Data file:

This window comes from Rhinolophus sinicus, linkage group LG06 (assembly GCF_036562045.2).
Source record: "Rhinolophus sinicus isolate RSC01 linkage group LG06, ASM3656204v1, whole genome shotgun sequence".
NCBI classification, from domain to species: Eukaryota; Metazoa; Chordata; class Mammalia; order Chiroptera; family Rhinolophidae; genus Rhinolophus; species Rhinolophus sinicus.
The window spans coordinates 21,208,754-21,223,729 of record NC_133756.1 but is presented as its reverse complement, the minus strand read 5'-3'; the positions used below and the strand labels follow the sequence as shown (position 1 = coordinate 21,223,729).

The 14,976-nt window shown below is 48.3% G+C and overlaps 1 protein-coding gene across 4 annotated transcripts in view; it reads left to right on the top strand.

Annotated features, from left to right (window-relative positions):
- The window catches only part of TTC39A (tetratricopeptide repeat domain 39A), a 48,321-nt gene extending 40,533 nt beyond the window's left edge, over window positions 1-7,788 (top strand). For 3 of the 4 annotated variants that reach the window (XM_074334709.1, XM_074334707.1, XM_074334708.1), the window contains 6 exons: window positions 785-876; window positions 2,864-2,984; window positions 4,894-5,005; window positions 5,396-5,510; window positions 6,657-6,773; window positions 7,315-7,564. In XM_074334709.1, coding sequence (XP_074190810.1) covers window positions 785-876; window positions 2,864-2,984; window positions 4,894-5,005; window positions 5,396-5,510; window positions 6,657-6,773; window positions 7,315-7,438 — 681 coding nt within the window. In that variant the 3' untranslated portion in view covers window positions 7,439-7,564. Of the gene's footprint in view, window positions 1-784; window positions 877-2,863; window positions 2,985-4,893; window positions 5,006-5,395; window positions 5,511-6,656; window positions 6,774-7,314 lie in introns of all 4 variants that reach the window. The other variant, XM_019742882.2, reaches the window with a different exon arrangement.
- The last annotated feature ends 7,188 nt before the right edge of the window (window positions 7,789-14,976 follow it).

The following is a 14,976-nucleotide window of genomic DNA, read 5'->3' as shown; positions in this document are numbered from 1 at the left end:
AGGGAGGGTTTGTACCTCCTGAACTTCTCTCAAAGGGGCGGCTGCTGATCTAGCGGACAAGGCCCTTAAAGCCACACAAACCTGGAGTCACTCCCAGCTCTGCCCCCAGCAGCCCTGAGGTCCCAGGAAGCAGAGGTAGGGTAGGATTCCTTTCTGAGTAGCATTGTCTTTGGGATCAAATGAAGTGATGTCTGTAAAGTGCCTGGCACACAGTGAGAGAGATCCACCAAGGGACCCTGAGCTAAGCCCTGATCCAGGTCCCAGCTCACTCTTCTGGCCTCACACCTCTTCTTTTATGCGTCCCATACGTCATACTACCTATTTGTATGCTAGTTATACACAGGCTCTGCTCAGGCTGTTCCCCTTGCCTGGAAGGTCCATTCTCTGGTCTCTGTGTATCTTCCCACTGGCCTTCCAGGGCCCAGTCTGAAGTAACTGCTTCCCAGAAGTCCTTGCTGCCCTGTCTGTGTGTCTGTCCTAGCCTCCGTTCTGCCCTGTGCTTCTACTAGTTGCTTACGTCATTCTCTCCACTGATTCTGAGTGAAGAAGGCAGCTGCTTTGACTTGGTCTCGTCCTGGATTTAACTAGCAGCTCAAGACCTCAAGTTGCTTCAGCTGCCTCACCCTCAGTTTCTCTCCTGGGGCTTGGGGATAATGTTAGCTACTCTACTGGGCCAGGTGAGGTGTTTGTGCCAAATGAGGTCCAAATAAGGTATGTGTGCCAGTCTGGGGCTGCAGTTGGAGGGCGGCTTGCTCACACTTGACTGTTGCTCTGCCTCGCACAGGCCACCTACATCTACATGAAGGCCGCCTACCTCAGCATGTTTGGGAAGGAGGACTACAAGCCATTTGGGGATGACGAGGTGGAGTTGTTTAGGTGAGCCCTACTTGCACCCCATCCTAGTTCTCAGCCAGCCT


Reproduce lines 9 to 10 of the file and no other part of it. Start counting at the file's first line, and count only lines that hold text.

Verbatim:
The following is a 14,976-nucleotide window of genomic DNA, read 5'->3' as shown; positions in this document are numbered from 1 at the left end:
AGGGAGGGTTTGTACCTCCTGAACTTCTCTCAAAGGGGCGGCTGCTGATCTAGCGGACAAGGCCCTTAAAGCCACACAAACCTGGAGTCACTCCCAGCTCTGCCCCCAGCAGCCCTGAGGTCCCAGGAAGCAGAGGTAGGGTAGGATTCCTTTCTGAGTAGCATTGTCTTTGGGATCAAATGAAGTGATGTCTGTAAAGTGCCTGGCACACAGTGAGAGAGATCCACCAAGGGACCCTGAGCTAAGCCCTGATCCAGGTCCCAGCTCACTCTTCTGGCCTCACACCTCTTCTTTTATGCGTCCCATACGTCATACTACCTATTTGTATGCTAGTTATACACAGGCTCTGCTCAGGCTGTTCCCCTTGCCTGGAAGGTCCATTCTCTGGTCTCTGTGTATCTTCCCACTGGCCTTCCAGGGCCCAGTCTGAAGTAACTGCTTCCCAGAAGTCCTTGCTGCCCTGTCTGTGTGTCTGTCCTAGCCTCCGTTCTGCCCTGTGCTTCTACTAGTTGCTTACGTCATTCTCTCCACTGATTCTGAGTGAAGAAGGCAGCTGCTTTGACTTGGTCTCGTCCTGGATTTAACTAGCAGCTCAAGACCTCAAGTTGCTTCAGCTGCCTCACCCTCAGTTTCTCTCCTGGGGCTTGGGGATAATGTTAGCTACTCTACTGGGCCAGGTGAGGTGTTTGTGCCAAATGAGGTCCAAATAAGGTATGTGTGCCAGTCTGGGGCTGCAGTTGGAGGGCGGCTTGCTCACACTTGACTGTTGCTCTGCCTCGCACAGGCCACCTACATCTACATGAAGGCCGCCTACCTCAGCATGTTTGGGAAGGAGGACTACAAGCCATTTGGGGATGACGAGGTGGAGTTGTTTAGGTGAGCCCTACTTGCACCCCATCCTAGTTCTCAGCCAGCCT